Ramadan E. Abdelraouf
1
Mohamed A. El-Shawadfy
1
Osama M. Dewedar
1
Mahmoud Hozayn
2

  1. National Research Center, Department of Field Irrigation and Water Relations, 33 EL Bohouth St., Dokki, Giza, 12622, Egypt
  2. National Research Center, Field Crops Research Department, Giza, Egypt
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Abstract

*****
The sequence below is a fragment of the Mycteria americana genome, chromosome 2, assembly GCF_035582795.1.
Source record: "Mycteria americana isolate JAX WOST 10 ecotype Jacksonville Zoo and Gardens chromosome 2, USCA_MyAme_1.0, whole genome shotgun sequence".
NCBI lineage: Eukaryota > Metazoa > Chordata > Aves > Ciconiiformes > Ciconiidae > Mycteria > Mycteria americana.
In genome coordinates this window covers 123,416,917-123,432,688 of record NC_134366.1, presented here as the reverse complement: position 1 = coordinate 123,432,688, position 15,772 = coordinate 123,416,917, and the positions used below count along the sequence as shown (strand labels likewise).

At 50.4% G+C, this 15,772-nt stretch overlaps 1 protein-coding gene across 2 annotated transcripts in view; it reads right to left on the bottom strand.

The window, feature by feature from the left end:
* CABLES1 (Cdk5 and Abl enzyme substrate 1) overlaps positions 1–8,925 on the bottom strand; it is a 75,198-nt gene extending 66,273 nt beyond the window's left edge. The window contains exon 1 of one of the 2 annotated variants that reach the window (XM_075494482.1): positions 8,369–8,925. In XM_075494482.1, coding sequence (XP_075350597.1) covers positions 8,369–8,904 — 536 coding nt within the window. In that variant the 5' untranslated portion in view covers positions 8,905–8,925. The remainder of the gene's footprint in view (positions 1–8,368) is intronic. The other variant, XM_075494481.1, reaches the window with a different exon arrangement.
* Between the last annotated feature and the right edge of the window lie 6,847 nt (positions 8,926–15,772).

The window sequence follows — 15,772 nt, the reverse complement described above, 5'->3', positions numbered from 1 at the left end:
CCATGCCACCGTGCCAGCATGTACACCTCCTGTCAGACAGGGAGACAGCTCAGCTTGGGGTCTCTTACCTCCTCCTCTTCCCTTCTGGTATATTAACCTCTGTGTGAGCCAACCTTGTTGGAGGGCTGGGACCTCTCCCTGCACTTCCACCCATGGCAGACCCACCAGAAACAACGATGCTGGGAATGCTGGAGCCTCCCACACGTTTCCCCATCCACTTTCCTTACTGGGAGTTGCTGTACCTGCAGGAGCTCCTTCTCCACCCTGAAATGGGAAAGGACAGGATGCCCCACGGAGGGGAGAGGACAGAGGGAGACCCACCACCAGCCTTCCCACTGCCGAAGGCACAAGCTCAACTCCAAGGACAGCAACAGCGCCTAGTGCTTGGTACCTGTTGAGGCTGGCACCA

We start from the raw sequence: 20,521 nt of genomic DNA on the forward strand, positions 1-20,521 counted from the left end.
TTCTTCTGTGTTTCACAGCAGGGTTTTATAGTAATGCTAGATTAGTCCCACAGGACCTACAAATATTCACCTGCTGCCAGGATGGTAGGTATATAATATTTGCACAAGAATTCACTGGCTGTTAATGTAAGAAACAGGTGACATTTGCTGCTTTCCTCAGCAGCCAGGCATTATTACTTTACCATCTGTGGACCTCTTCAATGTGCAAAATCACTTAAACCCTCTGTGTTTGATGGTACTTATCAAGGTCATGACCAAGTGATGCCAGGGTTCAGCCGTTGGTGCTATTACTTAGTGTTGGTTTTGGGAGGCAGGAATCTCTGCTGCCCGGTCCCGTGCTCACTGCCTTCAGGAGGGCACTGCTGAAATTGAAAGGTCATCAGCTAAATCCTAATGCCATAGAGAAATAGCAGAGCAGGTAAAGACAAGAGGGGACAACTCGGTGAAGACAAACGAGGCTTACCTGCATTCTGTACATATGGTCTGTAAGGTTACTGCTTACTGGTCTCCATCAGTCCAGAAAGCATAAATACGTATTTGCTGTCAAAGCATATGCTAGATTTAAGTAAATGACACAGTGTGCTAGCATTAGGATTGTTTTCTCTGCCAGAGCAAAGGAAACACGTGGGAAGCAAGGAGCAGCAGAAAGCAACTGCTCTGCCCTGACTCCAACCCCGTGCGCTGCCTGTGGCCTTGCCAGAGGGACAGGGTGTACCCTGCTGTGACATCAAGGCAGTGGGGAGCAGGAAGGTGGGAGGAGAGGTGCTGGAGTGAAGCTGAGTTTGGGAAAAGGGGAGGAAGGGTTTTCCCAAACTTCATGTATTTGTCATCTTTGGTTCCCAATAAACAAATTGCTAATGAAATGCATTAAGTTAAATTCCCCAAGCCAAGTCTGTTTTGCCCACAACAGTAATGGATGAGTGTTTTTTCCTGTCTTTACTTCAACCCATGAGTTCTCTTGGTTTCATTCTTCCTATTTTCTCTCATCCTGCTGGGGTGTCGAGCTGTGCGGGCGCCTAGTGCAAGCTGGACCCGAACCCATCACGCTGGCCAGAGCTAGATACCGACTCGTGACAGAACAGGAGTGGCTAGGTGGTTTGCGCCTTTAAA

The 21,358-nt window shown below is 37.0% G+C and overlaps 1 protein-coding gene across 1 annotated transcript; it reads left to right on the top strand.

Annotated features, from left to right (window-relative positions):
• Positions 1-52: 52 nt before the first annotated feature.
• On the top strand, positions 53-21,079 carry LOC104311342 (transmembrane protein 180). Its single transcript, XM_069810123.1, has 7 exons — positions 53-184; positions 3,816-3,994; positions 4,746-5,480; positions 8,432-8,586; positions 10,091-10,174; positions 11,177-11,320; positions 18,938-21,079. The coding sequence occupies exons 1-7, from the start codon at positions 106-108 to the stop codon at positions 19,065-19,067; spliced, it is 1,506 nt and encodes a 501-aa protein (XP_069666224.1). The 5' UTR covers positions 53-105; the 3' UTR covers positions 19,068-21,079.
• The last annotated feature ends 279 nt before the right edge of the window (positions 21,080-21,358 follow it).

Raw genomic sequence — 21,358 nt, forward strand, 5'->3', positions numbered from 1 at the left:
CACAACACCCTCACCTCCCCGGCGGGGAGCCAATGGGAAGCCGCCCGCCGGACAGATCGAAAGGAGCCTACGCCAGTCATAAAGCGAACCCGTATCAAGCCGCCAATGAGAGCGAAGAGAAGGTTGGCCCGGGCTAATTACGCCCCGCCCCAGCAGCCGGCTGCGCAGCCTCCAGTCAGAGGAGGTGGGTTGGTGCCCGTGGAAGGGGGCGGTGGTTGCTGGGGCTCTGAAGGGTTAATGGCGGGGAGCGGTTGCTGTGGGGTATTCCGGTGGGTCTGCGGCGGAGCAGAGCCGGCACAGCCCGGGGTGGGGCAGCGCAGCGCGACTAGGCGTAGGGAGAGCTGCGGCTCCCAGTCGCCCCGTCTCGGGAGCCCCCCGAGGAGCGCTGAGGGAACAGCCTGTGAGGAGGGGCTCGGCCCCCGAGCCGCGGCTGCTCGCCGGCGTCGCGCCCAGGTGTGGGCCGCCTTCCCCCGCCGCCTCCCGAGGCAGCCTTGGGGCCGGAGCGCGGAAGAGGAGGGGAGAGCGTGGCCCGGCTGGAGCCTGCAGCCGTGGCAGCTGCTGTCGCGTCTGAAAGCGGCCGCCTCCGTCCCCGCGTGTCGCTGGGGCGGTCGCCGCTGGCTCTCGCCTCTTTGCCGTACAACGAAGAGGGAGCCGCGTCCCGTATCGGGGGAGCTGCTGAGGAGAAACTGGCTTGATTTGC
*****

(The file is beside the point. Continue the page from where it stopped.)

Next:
FAO AquaCrop model ver. 6.1 was calibrated and validated by means of an independent data sets during the harvesting seasons of 2016/2017 and 2017/2018, at El Noubaria site in western north of Egypt. To assess the impact of the increase in temperature and CO2 concentration on potato biomass and tuber yield simulations, experiments were carried out with four downscaled and bias-corrected of General Circulation Models (GCMs) data sets based on the fifth phase of the Coupled Model Intercomparison Project (CMIP5) scenarios under demonstrative Concentration Trails (RCPs) 4.5 and 8.5, selected for 2021–2040 and 2041–2060. The study showed that the model could satisfactorily simulate potato canopy cover, biomass, harvest and soil water content under various irrigation treatments. The biomass and yield decreased for all GCMs in both future series 2030s and 2050s. Biomass reduction varied between 5.60 and 9.95%, while the reduction of the simulated yield varied between 3.53 and 7.96% for 2030. The lowest values of biomass and yield were achieved by HadGEM2-ES under RCP 8.5 with 27.213 and 20.409 Mg∙ha–1, respectively corresponding to –9.95 and –7.96% reduction. The lowest reductions were 5.60 and 3.53% for biomass and yield, respectively, obtained with MIROC5 under RCP 8.5 for 2030. Reductions in biomass and yield in 2050 were higher than in 2030. The results are showing that higher temperatures shortened the growing period based on calculated growing degree days (GDD). Therefore, it is very important to study changing sowing dates to alleviate the impact of climate change by using field trials, simulation and deep learning models.